About The Illinois State Water Survey

Illinois Water Supply Planning

Kaskaskia River

WSP_KaskaskiaPlanningArea

The Water Survey's initial technical report on water supply planning in the Kaskaskia River region was published in 2012 and primarily focused on surface water availability in the region, with particular interest on the two federal reservoirs, Lake Shelbyville and Lake Carlyle. Roughly 80 percent of the water supply storage in the two federal reservoirs is allocated to thermoelectric power plants in the central and lower Kaskaskia River watershed. A considerable amount of river flow in this reach is also needed to provide water for navigation and lockages at the Kaskaskia Lock and Dam.

With the water supply storage fully allocated at present, it is critical to explore how to meet future water demands for industry and power generation. There are plans to potentially build a carbon capture plant in the watershed, which would need a substantial amount of water for cooling purposes. Thus it is vital to update the yield analysis of the federal reservoirs. The other concern for water supply in the region is how to best allocate available water supply storage and how to best manage the allocation.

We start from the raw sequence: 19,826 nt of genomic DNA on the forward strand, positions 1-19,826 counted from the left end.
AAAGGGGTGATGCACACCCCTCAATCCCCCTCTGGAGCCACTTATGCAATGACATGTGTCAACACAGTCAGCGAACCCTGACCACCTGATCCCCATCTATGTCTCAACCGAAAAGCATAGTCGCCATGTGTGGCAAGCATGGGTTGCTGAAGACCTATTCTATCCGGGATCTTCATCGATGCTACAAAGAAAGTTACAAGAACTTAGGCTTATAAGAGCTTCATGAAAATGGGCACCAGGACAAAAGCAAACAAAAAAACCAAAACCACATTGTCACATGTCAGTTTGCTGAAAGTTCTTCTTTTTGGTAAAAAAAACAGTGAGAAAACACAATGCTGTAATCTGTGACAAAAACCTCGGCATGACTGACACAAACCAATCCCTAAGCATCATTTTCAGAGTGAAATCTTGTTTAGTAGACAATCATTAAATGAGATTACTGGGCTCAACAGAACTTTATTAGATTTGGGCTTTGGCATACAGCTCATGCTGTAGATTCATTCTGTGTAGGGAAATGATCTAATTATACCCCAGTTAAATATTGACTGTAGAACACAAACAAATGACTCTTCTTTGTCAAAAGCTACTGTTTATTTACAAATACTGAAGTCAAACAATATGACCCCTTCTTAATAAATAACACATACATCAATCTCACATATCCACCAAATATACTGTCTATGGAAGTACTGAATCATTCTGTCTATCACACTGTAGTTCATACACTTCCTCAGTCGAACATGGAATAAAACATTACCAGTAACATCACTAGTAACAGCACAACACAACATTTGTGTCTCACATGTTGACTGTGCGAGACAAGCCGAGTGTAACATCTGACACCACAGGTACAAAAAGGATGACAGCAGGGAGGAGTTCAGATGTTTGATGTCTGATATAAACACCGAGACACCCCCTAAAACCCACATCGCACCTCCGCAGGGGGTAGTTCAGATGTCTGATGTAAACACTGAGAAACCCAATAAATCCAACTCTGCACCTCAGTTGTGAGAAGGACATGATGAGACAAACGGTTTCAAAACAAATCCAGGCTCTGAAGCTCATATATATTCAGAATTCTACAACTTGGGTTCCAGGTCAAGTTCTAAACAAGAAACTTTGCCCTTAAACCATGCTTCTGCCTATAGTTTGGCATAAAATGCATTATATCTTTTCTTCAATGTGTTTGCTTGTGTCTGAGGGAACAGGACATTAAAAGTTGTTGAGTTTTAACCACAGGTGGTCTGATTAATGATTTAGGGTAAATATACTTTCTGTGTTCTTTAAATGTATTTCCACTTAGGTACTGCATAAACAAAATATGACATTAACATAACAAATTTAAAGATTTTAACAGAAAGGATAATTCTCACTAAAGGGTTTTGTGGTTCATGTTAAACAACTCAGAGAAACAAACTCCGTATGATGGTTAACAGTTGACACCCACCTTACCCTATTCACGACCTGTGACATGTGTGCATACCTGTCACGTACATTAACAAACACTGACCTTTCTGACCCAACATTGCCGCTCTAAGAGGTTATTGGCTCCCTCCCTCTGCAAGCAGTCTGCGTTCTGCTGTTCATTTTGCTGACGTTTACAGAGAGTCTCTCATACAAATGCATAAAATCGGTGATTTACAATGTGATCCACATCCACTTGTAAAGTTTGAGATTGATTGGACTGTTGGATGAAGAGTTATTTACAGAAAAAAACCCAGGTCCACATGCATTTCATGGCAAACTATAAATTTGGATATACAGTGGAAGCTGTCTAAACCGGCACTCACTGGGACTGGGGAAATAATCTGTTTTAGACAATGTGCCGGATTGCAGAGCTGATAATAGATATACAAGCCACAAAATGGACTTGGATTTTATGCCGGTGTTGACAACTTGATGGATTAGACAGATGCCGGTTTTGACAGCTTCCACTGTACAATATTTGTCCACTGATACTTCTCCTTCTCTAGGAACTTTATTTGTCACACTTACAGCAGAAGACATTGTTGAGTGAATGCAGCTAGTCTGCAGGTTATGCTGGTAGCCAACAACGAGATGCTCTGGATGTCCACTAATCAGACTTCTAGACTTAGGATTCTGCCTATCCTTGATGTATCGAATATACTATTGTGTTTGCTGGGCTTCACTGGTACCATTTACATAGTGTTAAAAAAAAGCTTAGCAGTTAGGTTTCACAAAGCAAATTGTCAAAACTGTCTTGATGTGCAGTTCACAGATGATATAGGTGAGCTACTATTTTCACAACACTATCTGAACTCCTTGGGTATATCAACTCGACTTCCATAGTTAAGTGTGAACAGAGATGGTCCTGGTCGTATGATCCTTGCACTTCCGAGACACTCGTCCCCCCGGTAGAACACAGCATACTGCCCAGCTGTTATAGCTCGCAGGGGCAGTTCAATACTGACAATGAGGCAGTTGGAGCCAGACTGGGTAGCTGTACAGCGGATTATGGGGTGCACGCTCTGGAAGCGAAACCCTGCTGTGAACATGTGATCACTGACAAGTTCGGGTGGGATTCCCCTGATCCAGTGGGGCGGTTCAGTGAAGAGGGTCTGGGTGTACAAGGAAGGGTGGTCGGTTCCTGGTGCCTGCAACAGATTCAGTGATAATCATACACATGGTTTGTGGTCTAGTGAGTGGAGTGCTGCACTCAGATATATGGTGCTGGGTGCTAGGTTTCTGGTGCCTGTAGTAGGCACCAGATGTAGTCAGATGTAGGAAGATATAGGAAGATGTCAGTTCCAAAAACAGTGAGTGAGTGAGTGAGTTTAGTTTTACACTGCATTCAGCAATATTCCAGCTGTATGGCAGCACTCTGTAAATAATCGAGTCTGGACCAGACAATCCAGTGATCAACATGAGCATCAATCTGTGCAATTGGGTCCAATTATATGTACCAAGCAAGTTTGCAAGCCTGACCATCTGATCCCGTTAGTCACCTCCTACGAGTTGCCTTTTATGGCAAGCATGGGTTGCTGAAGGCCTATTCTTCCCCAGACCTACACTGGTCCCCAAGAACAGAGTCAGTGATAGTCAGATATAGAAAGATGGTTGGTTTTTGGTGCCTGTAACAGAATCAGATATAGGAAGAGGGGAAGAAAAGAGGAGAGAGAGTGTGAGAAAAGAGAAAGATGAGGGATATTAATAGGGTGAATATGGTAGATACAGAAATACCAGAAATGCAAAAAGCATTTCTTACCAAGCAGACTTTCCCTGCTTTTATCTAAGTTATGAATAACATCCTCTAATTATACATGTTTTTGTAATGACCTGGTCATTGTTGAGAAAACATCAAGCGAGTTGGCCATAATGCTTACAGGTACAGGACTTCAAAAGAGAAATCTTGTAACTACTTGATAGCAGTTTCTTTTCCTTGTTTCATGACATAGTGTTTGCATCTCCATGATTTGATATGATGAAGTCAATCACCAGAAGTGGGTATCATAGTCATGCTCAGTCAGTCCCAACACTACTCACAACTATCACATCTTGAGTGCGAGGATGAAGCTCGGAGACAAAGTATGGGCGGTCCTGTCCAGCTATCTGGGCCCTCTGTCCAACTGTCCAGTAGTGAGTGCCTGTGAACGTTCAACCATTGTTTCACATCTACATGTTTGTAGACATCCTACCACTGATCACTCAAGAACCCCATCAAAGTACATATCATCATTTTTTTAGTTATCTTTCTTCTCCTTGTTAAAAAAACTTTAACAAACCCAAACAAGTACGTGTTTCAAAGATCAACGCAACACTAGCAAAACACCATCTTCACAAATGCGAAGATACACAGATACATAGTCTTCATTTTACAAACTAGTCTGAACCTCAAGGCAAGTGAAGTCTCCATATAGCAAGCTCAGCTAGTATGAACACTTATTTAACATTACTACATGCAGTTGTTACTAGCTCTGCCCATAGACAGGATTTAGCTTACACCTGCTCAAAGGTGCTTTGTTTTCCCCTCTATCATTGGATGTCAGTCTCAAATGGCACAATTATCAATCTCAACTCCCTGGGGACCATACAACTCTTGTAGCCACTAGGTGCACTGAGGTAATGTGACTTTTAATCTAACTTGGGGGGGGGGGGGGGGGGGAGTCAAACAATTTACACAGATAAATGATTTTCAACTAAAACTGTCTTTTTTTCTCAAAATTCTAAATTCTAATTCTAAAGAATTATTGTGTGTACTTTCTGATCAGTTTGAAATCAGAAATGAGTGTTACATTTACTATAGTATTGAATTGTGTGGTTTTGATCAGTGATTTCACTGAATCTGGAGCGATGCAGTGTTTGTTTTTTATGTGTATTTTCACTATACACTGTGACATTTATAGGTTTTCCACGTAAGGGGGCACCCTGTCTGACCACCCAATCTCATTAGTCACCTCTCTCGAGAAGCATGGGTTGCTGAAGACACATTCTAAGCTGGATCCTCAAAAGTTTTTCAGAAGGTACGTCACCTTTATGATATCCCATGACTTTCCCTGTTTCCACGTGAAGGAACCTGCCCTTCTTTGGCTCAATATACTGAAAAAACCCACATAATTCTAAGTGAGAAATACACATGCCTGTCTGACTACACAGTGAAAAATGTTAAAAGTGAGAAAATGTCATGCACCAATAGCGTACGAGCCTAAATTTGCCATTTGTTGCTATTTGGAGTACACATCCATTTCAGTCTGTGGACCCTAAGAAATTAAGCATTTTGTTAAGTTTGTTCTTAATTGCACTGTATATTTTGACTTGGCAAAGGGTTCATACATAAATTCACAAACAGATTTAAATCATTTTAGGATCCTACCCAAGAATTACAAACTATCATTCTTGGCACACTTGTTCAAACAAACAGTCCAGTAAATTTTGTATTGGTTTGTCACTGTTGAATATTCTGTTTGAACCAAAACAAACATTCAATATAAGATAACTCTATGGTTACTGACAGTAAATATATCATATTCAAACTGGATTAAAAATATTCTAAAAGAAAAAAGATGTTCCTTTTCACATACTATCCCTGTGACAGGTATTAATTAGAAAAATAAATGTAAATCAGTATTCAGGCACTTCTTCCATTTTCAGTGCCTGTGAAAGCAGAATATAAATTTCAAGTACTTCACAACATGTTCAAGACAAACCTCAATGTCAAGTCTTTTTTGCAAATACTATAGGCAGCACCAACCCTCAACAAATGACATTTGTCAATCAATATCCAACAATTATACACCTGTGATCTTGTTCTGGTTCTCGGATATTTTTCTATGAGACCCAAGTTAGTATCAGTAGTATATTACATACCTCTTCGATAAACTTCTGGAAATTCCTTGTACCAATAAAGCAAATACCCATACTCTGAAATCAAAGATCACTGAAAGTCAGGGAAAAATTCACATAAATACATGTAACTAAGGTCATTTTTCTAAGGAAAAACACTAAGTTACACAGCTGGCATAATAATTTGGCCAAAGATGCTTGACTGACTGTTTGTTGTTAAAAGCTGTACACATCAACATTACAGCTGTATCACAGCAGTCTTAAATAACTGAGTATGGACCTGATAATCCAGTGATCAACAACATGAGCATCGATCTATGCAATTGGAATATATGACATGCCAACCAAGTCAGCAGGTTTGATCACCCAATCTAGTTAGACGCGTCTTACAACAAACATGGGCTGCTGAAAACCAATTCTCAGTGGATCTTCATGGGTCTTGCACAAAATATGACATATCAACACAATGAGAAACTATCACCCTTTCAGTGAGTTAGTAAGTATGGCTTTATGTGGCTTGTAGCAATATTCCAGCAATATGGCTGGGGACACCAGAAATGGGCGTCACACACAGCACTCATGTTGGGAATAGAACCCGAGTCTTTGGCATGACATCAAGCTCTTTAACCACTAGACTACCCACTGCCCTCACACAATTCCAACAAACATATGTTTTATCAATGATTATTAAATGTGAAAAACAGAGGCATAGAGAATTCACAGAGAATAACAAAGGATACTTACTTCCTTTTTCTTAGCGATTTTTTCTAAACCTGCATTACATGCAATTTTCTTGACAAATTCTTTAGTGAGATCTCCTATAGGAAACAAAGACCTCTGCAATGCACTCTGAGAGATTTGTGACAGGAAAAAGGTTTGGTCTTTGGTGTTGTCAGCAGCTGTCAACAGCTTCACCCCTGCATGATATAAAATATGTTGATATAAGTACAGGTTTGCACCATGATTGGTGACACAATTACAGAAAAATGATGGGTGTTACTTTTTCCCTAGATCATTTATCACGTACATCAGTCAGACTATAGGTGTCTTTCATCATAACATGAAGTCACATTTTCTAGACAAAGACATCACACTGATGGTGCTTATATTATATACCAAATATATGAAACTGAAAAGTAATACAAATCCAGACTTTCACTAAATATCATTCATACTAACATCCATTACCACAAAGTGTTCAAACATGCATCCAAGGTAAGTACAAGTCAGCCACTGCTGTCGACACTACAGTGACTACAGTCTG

Most of the community reservoir supplies in the region appear to have an adequate supply. Six reservoir systems in the region are considered inadequate or at risk of water shortages, however. Most of these systems serve small communities that potentially could haul water or possibly interconnect with a larger system if faced with the threat of shortages. Several small water supply systems are looking to purchase water from neighboring systems. Monitoring conditions at water supply systems in the region is recommended to improve drought preparedness and response.   

Groundwater resources are limited. Except along the river, the geology over much of the Kaskaskia River watershed is largely unfavorable for the development of community groundwater systems. For many communities the historical development of groundwater supply systems has been problematic, often resorting to using a large number of shallow wells or a long pipeline to a distant aquifer. Because shallow groundwater also does not provide a reliable source of baseflow for many of the streams in the region, most larger communities in the watershed have needed to develop reservoir storage to provide a reliable primary source of supply during drought periods.

Kaskaskia Publications

Illinois State Water Survey

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